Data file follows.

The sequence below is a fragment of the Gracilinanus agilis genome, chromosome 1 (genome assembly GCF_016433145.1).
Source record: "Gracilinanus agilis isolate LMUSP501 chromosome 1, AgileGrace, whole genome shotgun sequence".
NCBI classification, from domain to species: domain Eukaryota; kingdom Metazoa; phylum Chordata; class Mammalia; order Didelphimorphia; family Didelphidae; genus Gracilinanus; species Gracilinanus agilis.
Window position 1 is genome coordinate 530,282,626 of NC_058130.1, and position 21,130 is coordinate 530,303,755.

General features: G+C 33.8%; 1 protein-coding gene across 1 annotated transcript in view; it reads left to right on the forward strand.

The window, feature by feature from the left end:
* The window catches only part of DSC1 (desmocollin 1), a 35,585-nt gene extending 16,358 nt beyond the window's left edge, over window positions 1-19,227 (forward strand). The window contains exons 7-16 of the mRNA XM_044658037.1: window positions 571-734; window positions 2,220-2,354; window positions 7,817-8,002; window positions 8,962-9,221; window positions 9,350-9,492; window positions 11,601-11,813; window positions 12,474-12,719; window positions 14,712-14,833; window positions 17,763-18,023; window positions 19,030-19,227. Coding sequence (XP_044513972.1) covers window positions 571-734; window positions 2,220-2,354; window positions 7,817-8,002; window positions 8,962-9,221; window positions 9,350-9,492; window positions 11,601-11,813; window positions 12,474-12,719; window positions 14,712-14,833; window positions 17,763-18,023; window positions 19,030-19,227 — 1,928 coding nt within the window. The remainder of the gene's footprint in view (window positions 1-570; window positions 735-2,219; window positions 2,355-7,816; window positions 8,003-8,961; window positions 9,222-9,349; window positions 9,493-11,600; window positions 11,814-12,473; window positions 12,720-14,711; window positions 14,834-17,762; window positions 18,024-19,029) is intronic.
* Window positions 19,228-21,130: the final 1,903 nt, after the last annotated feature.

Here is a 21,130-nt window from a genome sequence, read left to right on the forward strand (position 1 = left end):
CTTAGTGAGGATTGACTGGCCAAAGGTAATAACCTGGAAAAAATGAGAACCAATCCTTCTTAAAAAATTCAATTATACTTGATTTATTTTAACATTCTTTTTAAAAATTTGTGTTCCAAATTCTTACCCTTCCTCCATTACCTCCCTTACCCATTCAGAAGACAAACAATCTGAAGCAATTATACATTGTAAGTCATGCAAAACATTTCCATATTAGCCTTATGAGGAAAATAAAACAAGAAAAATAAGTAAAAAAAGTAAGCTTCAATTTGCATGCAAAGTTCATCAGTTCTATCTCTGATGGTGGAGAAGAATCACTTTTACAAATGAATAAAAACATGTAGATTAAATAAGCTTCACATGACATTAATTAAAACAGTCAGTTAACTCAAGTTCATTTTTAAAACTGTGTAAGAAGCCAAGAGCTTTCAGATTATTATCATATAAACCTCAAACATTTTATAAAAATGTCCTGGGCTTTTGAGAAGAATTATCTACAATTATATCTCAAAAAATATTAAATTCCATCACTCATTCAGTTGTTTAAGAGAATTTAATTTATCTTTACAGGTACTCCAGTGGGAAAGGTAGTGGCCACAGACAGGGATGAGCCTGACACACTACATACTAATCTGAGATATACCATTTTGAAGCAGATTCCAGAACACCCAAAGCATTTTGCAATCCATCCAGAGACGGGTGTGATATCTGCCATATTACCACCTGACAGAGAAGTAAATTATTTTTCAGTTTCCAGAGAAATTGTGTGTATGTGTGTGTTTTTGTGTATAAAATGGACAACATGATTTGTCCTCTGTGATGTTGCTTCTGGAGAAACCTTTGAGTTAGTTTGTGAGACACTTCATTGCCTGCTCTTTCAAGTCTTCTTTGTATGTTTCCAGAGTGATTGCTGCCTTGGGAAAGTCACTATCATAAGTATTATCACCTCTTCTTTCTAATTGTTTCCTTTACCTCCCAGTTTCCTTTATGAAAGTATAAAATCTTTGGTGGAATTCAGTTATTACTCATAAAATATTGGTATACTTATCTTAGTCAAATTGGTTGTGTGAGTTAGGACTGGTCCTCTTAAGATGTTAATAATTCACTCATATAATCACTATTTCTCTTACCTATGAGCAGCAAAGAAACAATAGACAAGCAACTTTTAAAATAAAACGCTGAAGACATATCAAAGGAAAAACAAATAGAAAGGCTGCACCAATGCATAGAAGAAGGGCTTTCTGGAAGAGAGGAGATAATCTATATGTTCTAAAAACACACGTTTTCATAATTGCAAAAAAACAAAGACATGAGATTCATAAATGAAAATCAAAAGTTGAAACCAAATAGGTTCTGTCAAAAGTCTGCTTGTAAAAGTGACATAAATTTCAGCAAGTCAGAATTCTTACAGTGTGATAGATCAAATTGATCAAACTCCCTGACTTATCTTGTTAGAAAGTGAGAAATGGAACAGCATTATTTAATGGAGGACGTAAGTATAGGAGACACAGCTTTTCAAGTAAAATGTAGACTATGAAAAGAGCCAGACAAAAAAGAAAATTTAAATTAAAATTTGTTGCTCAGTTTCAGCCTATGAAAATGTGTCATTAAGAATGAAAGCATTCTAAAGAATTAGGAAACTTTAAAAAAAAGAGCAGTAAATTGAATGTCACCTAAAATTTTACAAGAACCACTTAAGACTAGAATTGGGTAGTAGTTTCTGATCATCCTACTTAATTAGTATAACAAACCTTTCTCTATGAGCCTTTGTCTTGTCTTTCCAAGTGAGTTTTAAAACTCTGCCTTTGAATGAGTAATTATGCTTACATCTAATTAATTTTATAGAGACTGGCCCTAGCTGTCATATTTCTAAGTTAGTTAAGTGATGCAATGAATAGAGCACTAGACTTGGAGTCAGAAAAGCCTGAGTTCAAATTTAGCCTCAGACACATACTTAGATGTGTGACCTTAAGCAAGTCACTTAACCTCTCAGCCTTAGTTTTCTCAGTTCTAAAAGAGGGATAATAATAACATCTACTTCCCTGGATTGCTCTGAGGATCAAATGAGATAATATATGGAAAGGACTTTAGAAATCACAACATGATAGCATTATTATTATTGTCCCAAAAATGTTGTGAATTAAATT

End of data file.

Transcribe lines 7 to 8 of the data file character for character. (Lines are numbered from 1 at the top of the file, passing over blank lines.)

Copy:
* The window catches only part of DSC1 (desmocollin 1), a 35,585-nt gene extending 16,358 nt beyond the window's left edge, over window positions 1-19,227 (forward strand). The window contains exons 7-16 of the mRNA XM_044658037.1: window positions 571-734; window positions 2,220-2,354; window positions 7,817-8,002; window positions 8,962-9,221; window positions 9,350-9,492; window positions 11,601-11,813; window positions 12,474-12,719; window positions 14,712-14,833; window positions 17,763-18,023; window positions 19,030-19,227. Coding sequence (XP_044513972.1) covers window positions 571-734; window positions 2,220-2,354; window positions 7,817-8,002; window positions 8,962-9,221; window positions 9,350-9,492; window positions 11,601-11,813; window positions 12,474-12,719; window positions 14,712-14,833; window positions 17,763-18,023; window positions 19,030-19,227 — 1,928 coding nt within the window. The remainder of the gene's footprint in view (window positions 1-570; window positions 735-2,219; window positions 2,355-7,816; window positions 8,003-8,961; window positions 9,222-9,349; window positions 9,493-11,600; window positions 11,814-12,473; window positions 12,720-14,711; window positions 14,834-17,762; window positions 18,024-19,029) is intronic.
* Window positions 19,228-21,130: the final 1,903 nt, after the last annotated feature.